ABC journalists have been warned that they are legally responsible for their online posts, as part of an update to the national broadcaster’s social media guidelines.
In an email sent out to staff this week, ABC managing director David Anderson urged staff to be more careful about what they post — or even ‘like’ — online.
“The primary concern is when personal social media activity reflects badly on the ABC’s independence and integrity, or when a poorly judged post or series of posts or ‘likes’ compromises perceptions of the impartiality of someone in an ABC role where maintaining impartiality in the public eye is crucial,” he said, according to The Australian.
“So, to protect yourself and the ABC, I offer this simple piece of advice: If you are posting, liking, or sharing something on personal social media that is work related or about a matter of public controversy – ask yourself if it’s something you would also say, write, or share on an ABC platform.”
Anderson’s email directed employees to follow the ABC’s guidelines for personal use of social media, which have been refreshed this week, despite being updated five months ago.
Under the March guidelines, employees’ personal use of social media must not:
- Damage the ABC’s reputation for impartiality and independence,
- Undermine their effectiveness at work,
- Mix the professional and personal in ways likely to bring the ABC into disrepute,
- Imply ABC endorsement of their personal views,
- Disclose confidential information obtained through work.
Back in May, Liberal senator and former ABC journalist Sarah Henderson argued the ABC’s social media policy was ‘woefully inadequate’. She told The Sydney Morning Herald and The Age that a tweet posted by ABC journalist Laura Tingle last year — which had blamed staff redundancies on ‘government ideological bastardry’ — ‘would have been a sackable offence’ when she had worked at the broadcaster in the 1990s.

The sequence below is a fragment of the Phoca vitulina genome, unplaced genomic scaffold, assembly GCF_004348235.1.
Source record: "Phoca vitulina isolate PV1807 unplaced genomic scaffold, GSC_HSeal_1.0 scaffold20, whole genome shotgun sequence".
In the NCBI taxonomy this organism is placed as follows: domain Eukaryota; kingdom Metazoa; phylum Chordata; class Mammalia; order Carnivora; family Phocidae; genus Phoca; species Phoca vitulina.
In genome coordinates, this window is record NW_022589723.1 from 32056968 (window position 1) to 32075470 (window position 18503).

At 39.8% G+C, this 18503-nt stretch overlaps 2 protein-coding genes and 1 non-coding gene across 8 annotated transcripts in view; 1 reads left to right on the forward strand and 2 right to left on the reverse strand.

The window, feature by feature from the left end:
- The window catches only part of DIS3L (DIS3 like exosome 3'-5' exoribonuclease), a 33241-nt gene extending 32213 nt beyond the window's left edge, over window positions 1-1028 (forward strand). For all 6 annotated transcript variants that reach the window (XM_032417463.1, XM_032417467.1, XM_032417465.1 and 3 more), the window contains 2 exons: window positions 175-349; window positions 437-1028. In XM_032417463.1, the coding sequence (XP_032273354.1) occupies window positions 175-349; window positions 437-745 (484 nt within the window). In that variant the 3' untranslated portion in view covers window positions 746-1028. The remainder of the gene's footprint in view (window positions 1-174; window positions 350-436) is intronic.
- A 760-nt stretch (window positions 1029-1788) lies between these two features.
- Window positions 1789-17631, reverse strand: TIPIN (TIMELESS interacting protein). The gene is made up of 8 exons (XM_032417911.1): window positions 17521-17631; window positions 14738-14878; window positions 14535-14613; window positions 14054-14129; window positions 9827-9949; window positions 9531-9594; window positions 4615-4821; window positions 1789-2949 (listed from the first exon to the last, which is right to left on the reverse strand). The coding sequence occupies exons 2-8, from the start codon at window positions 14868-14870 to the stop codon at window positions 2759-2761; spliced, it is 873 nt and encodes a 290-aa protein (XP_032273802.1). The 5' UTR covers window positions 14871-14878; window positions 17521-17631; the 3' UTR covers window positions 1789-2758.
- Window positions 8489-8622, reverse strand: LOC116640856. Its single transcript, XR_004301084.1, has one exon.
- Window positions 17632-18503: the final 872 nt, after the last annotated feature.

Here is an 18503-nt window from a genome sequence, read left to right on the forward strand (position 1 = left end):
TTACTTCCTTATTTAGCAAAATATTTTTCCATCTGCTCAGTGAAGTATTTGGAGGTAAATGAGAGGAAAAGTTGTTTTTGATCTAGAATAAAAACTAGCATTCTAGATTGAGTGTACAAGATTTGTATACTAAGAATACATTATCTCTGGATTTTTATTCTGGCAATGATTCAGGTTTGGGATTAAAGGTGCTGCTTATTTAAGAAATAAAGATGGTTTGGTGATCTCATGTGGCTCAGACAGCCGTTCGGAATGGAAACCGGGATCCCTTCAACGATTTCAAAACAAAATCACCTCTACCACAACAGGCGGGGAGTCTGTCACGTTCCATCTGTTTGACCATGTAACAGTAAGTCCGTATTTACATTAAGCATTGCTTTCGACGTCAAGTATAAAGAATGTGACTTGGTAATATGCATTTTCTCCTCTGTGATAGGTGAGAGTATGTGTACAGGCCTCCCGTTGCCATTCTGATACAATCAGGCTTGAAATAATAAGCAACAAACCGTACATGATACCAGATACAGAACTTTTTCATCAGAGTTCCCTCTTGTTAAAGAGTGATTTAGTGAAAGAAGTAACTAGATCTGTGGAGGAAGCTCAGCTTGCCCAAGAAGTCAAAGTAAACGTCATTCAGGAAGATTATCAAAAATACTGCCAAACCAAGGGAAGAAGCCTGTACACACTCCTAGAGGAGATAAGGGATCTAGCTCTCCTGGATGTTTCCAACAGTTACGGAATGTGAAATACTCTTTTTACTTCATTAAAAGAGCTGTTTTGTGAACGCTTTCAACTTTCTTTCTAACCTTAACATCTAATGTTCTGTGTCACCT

“Other than personal and family matters and the republication of ABC stories, ABC journalists should not be permitted to publish material on social media unless it is authorised for publication in accordance with the ABC’s editorial standards,” Henderson said.
Anderson’s email has reminded staff that social media posts have recently sparked ‘a few high-profile defamation cases’.
Liberal MP Andrew Laming brought one such case against Four Corners journalist Louise Milligan, over a series of tweets which he said ‘gravely injured’ his ‘character and reputation’. Defence minister Peter Dutton launched another recent defamation case against refugee activist Shane Bazzi, who had labelled Dutton as a ‘rape apologist’ in a tweet.
Anderson’s memo has encouraged staff to include a disclaimer on their social media profiles stating that any posts or likes do not represent the views of the ABC, and to remove any references to their employer in their handle and username.
“What is separately created and posted on personal social media accounts is editorially and legally the responsibility of the owner of the accounts,” he said.